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Lardarius Webb showed up for the Ravens offseason workouts Monday with a nice new contract and a hefty set of expectations.
But even with a new deal reportedly worth $50 million, Webb says he is approaching this offseason with the same mentality that helped him go from a third-round draft pick out of Nicholls State to the Ravens top cornerback.
“I want to be the best in the game and this money is not going to stop what I want to be,” Webb said.
Webb knows that the big deal comes with elevated expectations and he isn’t shying away from talking about what he hopes to accomplish.
“I want to be the No. 1 corner in the NFL and I have a lot of steps to get there because there are a lot of great corners above me right now,” Webb said.
Getting to the top of the game includes putting in the work during the offseason, which is part of the reason Webb is participating in the team’s voluntary conditioning program. Also, it’s his first opportunity to go through a full offseason because he tore his ACL during the 2009 season and then went through the lockout last year.
“I want to be a leader in this locker room,” Webb said. “It’s my first time, so I want to be part of it. Also, I want to show these guys that I’m here to work, too, that I’m trying to grind.”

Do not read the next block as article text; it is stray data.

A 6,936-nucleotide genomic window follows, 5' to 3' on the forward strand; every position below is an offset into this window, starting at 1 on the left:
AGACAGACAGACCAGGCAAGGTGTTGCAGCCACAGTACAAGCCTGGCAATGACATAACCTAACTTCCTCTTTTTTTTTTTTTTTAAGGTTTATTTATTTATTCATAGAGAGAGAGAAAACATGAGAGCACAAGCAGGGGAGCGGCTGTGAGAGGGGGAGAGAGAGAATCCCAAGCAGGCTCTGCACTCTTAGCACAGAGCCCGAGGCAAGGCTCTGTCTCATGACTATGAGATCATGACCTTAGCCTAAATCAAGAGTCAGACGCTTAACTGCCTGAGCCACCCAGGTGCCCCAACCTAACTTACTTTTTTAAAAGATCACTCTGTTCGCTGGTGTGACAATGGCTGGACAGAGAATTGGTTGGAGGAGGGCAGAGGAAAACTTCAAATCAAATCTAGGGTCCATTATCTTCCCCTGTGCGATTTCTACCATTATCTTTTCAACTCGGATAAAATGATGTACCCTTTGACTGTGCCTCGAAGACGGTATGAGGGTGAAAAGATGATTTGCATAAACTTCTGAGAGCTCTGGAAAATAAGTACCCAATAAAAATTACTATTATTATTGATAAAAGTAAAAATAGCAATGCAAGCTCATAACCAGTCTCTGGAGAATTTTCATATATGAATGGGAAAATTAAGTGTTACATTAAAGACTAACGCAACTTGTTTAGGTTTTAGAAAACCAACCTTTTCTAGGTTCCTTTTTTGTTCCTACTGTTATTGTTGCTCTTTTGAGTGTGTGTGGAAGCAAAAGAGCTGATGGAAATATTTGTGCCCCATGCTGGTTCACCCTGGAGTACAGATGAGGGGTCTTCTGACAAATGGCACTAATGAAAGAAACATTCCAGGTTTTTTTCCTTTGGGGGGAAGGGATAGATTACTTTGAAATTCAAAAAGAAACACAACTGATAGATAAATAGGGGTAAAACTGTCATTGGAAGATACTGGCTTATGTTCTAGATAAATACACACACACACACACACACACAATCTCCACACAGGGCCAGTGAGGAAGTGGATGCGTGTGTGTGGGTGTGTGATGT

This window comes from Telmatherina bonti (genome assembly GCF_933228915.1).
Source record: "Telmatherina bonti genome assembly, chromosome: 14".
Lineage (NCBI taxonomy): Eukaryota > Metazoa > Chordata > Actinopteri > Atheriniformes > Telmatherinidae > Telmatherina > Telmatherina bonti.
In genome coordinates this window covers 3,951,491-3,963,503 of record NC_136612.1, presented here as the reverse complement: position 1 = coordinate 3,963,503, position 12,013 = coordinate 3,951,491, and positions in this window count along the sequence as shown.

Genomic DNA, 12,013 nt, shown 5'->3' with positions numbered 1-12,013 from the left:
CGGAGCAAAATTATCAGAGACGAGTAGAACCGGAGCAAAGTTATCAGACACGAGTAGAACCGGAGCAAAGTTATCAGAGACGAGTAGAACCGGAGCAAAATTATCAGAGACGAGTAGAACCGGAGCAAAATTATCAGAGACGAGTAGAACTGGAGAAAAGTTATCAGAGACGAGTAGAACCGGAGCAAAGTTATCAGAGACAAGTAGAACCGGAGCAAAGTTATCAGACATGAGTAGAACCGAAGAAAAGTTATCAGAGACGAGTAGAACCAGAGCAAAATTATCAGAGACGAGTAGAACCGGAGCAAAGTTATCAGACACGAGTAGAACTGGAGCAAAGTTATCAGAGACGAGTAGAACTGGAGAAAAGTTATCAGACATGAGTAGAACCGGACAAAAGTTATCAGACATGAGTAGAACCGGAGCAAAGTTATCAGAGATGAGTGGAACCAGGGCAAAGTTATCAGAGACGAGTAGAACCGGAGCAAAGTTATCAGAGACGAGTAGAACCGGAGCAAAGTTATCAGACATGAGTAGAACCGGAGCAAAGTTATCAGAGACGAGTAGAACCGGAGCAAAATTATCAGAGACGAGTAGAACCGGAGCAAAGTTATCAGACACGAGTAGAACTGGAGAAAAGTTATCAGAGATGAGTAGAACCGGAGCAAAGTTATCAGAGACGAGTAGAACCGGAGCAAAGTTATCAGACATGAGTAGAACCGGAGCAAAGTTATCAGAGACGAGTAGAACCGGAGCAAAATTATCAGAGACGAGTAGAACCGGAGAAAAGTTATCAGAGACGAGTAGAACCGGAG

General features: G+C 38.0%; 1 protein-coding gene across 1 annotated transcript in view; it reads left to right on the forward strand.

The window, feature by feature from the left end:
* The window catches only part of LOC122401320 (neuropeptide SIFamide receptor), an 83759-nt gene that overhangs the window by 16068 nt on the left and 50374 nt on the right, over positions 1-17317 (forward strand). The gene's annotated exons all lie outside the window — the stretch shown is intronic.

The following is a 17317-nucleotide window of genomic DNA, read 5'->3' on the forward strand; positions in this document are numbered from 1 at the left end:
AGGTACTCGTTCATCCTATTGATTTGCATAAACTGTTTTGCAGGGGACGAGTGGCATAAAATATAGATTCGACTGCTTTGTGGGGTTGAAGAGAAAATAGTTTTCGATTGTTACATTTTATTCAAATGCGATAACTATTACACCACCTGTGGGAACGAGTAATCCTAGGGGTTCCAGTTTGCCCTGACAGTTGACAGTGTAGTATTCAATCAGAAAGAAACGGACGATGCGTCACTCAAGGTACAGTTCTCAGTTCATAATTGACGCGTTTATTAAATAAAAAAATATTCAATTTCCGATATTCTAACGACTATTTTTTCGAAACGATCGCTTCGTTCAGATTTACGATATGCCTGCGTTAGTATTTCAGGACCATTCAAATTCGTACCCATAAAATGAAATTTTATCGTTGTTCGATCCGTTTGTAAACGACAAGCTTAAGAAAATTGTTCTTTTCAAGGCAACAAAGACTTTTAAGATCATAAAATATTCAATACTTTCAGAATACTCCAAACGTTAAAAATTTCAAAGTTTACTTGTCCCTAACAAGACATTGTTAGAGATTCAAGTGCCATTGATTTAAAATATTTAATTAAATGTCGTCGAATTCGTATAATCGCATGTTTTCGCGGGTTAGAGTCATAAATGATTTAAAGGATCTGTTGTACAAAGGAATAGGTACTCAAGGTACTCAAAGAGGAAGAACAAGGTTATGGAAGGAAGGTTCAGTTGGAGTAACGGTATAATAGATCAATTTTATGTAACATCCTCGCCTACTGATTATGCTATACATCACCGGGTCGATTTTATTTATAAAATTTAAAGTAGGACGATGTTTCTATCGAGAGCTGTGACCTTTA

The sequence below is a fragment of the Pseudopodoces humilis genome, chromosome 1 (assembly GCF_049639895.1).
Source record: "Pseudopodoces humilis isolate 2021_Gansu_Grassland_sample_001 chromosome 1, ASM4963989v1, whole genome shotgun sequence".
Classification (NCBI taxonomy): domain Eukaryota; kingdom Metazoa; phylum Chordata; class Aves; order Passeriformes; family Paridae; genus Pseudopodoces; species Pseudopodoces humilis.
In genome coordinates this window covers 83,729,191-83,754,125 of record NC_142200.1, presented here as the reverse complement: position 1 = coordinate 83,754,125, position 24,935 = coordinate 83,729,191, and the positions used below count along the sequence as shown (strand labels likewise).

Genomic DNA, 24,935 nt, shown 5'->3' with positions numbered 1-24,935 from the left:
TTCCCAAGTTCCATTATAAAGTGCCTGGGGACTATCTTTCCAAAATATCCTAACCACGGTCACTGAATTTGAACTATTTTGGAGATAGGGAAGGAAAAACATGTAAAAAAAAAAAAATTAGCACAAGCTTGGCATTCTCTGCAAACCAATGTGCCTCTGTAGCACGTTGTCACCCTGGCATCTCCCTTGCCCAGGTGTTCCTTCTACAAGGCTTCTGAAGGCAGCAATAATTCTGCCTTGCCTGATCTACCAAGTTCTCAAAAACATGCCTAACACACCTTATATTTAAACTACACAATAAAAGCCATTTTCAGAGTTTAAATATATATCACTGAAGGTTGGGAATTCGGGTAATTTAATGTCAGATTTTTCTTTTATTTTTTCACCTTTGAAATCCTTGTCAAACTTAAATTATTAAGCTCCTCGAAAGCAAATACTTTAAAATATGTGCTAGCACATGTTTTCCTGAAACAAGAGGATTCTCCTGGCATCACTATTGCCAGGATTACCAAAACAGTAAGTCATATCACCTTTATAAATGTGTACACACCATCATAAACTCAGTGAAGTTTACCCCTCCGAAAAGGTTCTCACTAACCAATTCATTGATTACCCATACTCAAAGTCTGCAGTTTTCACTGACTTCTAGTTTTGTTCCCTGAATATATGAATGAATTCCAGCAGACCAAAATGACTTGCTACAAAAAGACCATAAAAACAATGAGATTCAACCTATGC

A workman-like attitude has always been part of Webb’s game, as he overcame the injury and developed into a starter without having the cache of a top college prospect.
“I think God put me through those things to make me the player that I am today,” he said. “Trying to fight, fight, fight.”
Last season was Webb’s first as a full-time starter, and he jumped onto the scene with five interceptions, 20 passes defended and 68 tackles. He added three more interceptions in the playoffs and proved to be a valuable punt returner throughout the year.
He was the top cornerback of a defense that ranked fourth in the NFL (196.3 yards per game) against the pass.
As he prepares for the 2012 campaign, Webb says that he’s happy to have the contract negotiations behind him and is looking forward to his family enjoying the security the deal affords.
“It feels great,” he said. “The security part, that’s just what makes me feel like I can take care of my son. My son doesn’t have to worry about anything for the rest of his life.
“Basically, that’s the most important part. It was never about me. It was always about taking care of my family.”